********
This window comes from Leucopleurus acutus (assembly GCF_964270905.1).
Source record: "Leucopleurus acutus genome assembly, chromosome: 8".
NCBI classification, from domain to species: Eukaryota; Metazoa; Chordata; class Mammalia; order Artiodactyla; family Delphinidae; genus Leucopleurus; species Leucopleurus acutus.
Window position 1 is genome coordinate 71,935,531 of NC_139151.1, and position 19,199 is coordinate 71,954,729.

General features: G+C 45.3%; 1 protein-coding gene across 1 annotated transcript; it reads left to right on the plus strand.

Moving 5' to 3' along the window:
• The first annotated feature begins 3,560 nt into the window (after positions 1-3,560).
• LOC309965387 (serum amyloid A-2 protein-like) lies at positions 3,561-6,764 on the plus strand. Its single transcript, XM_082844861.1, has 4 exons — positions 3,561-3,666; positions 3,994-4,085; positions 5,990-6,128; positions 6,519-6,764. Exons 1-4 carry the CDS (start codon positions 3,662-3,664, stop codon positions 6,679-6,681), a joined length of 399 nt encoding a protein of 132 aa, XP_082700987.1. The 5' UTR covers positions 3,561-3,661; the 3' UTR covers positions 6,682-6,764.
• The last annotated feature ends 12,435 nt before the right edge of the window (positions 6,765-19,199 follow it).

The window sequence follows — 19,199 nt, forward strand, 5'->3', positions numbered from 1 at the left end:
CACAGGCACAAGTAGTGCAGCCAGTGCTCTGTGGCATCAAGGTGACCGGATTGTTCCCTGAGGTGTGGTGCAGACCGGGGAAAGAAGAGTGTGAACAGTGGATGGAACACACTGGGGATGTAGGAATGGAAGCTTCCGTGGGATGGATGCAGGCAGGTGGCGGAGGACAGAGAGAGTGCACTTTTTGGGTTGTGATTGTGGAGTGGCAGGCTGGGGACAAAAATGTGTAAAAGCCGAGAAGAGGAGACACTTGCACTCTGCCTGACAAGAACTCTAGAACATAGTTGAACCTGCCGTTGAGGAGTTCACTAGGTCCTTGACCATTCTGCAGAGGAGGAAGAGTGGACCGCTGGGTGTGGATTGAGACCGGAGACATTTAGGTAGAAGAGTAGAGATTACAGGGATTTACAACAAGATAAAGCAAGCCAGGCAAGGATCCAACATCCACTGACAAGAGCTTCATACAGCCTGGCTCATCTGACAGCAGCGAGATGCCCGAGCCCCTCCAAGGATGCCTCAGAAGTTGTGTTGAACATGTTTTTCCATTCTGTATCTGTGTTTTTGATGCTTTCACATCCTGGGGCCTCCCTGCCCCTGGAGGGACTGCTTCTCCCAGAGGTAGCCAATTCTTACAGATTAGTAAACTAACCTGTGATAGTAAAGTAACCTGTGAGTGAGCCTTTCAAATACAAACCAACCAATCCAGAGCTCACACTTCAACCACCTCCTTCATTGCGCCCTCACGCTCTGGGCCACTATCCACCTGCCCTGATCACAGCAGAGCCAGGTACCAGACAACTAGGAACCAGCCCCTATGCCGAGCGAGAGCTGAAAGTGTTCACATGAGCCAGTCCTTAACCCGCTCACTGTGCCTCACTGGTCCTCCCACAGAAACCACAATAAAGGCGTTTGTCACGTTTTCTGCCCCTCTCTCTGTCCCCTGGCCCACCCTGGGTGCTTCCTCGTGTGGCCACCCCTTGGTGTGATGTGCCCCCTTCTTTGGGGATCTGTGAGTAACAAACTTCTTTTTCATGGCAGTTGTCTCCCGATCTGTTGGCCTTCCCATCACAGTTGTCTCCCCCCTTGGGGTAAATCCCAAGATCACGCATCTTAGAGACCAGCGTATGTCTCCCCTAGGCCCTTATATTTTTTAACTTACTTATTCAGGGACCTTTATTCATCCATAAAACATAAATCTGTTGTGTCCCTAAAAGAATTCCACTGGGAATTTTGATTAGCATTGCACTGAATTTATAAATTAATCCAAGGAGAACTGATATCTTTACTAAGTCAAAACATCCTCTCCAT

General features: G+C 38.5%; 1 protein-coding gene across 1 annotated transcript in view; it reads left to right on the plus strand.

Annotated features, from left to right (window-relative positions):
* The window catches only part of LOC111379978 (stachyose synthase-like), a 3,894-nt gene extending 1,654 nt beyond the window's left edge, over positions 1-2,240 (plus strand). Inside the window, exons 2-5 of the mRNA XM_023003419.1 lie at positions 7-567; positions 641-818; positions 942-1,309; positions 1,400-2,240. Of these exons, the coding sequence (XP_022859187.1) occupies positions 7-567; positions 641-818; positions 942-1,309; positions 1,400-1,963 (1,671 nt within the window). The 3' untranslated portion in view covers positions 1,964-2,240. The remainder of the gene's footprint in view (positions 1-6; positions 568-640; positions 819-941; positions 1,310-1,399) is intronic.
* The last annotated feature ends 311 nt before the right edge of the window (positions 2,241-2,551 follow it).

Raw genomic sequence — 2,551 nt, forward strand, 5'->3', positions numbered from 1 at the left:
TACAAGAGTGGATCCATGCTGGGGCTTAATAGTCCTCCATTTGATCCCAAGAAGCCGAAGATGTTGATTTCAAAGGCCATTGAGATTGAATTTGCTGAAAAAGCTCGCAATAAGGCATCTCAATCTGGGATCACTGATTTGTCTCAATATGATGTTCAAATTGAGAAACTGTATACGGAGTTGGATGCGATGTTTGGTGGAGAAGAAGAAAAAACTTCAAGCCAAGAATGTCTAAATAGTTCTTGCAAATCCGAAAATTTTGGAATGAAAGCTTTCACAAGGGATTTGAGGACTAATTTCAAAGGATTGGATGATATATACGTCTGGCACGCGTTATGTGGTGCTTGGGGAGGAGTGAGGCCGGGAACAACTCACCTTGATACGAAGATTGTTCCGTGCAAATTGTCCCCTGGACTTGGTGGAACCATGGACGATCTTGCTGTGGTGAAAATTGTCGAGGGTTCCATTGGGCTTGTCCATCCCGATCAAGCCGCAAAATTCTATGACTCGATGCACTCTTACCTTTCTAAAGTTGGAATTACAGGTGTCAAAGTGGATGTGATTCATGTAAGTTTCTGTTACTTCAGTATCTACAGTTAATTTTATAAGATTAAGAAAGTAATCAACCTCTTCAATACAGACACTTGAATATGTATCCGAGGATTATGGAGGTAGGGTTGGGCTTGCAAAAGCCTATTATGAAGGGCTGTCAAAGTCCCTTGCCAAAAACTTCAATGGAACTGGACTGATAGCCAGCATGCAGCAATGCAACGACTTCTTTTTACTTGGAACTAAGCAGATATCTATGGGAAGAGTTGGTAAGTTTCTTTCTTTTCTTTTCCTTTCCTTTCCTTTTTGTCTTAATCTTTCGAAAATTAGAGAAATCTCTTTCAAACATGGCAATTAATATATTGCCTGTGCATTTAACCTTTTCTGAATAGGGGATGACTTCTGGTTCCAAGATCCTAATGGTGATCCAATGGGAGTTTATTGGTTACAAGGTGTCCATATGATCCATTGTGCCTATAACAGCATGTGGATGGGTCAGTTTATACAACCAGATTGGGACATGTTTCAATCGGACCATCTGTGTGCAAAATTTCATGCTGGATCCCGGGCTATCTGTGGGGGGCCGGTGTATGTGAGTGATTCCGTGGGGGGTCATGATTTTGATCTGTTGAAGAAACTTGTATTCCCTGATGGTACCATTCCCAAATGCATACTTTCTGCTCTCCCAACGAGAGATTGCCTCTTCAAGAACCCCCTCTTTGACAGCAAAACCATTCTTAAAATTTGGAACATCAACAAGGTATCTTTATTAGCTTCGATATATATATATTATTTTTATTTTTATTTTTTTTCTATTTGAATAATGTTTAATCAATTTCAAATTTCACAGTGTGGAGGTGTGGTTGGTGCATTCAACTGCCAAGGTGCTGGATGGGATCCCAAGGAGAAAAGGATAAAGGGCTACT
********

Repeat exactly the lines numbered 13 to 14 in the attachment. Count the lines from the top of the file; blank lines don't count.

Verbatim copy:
Annotated features, from left to right (window-relative positions):
* The window catches only part of LOC111379978 (stachyose synthase-like), a 3,894-nt gene extending 1,654 nt beyond the window's left edge, over positions 1-2,240 (plus strand). Inside the window, exons 2-5 of the mRNA XM_023003419.1 lie at positions 7-567; positions 641-818; positions 942-1,309; positions 1,400-2,240. Of these exons, the coding sequence (XP_022859187.1) occupies positions 7-567; positions 641-818; positions 942-1,309; positions 1,400-1,963 (1,671 nt within the window). The 3' untranslated portion in view covers positions 1,964-2,240. The remainder of the gene's footprint in view (positions 1-6; positions 568-640; positions 819-941; positions 1,310-1,399) is intronic.